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Volume 578: debated on Monday 24 March 2014

Major reforms in the Children and Families Act 2014 will help to speed up the legal adoption process for children, support quicker matching and ensure the earlier placement of children with foster families who may go on to adopt them. We have also implemented a new adopter approval process and, in 2012-13, the number of adopters was 34% up on the year before.

I thank the Minister for his reply and welcome improvements that have been made to the system, but may I draw his attention to a Canadian couple who have been trying to adopt a child from north-east Lincolnshire to whom one of them is related? The process started in December 2012 but has still not been completed, and the child is now three. If the complications have arisen because the couple are from abroad, can anything be done to speed up the process?

My hon. Friend is right to highlight the fact that some adoption cases take far too long. The average time from care to placement is 22 months, which is why we have streamlined the approvals process and introduced regular scorecard data to show local authorities’ timeliness with adoptions. It is also why we have put more than £200 million into the adoption system to try to rip out unnecessary red tape and ensure that everyone keeps their efforts firmly fixed on children who badly need stable homes.

Adults who become special guardians face the same difficulties as parents who adopt, yet receive less support. My experience is that overburdened social workers are more likely to pursue a special guardianship order because the process is less intensive, but sometimes that lack of rigour leads to breakdown. Will the Minister try to bring the processes for SGOs into line with those for adoption so that children are protected by arrangements that are appropriate for them?

Of course, any special guardianship order must be signed off and approved by the court in the same way as a placement or adoption order. There has been a significant increase in the number of SGOs throughout the country in recent years, which is why we have commissioned for the first time proper research not only into the prevalence of the orders, but into who is taking them forward and what the breakdown rates are, as well as what is available to ensure that children who find themselves in such permanent situations get the support that they need. If the hon. Lady wishes, I will be happy to talk to her about that further.

I congratulate my hon. Friend on his astonishing record and success on expanding adoption, but may I echo the comments of the hon. Member for South Shields (Mrs Lewell-Buck) by saying that there is still more to be done to speed up the process? One of the easiest ways of determining where the blockages in the system are is to compare neighbouring authorities that have similar socio-economic bases, but very different adoption rates. We must get out the message that speed matters when dealing with young children.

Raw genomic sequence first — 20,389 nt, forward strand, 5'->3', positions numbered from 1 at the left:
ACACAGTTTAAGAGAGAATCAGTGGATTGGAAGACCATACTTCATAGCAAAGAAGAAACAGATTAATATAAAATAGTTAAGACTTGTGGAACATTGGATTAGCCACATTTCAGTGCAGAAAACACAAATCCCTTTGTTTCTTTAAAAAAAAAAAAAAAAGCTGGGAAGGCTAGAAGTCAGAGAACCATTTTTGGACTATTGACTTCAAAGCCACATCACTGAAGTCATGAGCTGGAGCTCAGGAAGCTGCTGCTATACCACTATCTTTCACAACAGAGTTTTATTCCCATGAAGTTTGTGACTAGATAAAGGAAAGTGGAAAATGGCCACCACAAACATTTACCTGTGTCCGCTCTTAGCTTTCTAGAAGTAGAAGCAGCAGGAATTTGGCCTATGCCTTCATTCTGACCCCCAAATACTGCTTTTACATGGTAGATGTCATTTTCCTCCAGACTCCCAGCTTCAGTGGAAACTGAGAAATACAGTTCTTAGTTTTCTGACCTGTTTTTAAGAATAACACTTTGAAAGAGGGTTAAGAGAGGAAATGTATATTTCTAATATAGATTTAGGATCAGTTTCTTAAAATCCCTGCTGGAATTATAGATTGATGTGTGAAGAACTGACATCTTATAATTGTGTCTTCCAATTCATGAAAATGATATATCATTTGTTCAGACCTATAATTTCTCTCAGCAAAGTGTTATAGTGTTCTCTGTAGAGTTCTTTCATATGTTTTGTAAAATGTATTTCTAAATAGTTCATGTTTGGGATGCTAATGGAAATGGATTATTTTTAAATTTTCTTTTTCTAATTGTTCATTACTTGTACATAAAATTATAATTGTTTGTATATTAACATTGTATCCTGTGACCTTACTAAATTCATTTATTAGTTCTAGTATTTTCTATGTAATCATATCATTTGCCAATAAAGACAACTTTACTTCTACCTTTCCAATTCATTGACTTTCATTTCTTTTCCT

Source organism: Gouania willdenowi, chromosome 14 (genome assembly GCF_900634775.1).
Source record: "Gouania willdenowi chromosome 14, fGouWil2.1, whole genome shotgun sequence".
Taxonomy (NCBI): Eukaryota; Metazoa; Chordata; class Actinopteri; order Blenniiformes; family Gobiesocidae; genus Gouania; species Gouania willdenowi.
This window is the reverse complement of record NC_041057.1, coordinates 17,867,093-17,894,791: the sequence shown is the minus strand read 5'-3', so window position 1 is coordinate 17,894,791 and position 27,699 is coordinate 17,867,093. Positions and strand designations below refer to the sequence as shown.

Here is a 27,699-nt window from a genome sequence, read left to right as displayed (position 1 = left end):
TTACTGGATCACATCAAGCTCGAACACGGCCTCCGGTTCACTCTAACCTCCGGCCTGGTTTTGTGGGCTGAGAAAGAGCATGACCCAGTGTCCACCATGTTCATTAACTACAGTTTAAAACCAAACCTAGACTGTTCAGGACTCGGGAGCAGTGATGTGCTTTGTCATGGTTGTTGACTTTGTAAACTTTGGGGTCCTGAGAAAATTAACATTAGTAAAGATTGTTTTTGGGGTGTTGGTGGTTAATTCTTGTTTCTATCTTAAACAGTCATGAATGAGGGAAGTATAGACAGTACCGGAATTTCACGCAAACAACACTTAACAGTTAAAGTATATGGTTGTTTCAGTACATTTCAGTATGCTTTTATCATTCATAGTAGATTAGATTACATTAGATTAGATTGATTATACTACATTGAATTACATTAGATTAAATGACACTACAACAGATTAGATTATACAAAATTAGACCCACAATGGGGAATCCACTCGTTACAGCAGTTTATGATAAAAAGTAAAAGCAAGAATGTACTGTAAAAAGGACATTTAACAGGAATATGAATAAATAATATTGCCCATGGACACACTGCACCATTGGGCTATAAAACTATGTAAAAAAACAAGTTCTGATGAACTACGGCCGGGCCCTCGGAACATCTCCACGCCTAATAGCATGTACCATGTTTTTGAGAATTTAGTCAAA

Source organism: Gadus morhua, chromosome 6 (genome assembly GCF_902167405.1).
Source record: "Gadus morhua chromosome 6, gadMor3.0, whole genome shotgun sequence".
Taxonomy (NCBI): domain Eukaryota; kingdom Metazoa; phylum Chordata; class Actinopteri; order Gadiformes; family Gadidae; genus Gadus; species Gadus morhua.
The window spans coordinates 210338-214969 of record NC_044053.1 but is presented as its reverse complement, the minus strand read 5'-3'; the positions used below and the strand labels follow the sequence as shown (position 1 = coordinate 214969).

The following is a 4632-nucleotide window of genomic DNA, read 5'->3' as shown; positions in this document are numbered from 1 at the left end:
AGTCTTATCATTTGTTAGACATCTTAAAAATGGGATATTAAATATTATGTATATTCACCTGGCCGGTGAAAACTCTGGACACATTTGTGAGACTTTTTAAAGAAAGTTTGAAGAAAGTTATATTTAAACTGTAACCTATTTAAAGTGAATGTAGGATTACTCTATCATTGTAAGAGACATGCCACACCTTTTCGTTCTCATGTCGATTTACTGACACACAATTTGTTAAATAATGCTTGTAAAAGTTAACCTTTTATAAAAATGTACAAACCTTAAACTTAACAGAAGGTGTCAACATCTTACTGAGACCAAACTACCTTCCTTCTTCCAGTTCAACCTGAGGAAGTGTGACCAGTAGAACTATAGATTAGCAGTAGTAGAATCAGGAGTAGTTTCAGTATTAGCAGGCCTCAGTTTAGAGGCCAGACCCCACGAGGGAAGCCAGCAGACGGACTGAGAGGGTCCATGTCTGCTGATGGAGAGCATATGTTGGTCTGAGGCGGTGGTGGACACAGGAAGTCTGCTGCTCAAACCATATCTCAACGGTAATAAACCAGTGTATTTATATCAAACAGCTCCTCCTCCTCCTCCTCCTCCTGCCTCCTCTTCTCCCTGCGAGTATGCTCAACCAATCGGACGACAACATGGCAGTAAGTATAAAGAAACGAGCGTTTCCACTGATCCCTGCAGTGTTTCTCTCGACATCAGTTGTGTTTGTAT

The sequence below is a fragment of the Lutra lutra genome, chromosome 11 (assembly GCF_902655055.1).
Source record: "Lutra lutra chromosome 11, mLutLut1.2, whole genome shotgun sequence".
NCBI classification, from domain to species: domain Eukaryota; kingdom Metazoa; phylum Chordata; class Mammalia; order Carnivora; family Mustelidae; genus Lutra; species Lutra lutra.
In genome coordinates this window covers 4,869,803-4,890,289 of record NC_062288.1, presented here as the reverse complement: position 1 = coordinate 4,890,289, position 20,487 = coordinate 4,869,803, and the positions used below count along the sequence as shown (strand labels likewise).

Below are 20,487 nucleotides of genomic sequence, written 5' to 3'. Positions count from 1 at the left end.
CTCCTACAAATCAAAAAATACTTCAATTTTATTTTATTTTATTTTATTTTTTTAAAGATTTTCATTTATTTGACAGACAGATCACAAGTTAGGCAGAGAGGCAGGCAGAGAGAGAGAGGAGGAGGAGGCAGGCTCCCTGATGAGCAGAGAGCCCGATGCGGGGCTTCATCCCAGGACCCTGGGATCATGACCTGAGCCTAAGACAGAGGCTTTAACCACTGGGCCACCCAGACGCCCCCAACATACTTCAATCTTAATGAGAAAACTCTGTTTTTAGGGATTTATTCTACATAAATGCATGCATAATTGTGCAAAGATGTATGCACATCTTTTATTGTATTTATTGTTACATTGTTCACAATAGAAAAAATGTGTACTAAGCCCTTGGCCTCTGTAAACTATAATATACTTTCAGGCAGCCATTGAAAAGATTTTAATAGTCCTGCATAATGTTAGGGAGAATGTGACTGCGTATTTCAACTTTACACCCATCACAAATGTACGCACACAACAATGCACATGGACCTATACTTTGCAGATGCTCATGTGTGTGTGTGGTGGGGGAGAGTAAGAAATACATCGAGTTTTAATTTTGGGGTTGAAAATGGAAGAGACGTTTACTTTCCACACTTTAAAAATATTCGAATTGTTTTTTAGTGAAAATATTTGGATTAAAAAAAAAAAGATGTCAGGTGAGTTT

I completely agree with my hon. Friend that we must bring as much transparency as possible to the adoption process, which is why we have introduced the scorecard data and a national adoption register that is more open and available to prospective adopters. It is also why we have put such a strong emphasis on ensuring that local authorities’ artificial barriers do not get in the way of children finding a loving, stable family home, if adoption is right for them. I welcome his support for what we are doing but, of course, we must continue to exert pressure so that all the 6,000 children who are in care and waiting to be adopted this very day get the opportunity that they deserve.

I also welcome the improvements, but may I remind the Minister that, in England alone, 16% of all children put up for adoption are black, Asian or from the ethnic minority communities, and that adoption still takes three times longer for a black child than for a white child? What steps is he taking to ensure that more prospective parents come from the ethnic communities and that that difference is brought to an end?

The right hon. Gentleman is correct to raise that issue, of which I am conscious from the statistics that he shared with the House. That is why we have made it clear—not only through the Children and Families Act 2014—that although ethnicity is an important consideration when matching for adoption, it should not be the single guiding principle that determines whether prospective adopters take on a child with a different ethnic mix from theirs. It is also why we are helping to fund local authorities, in partnership with independent fostering agencies, to examine how they can recruit more widely across our communities so that we ensure that we have a good cross-section of people coming forward to adopt.

We need to make people aware that some of the myths and barriers that they think prevent them from adopting do not exist. We want more people to come forward, so we should do everything that we can to encourage them to do so.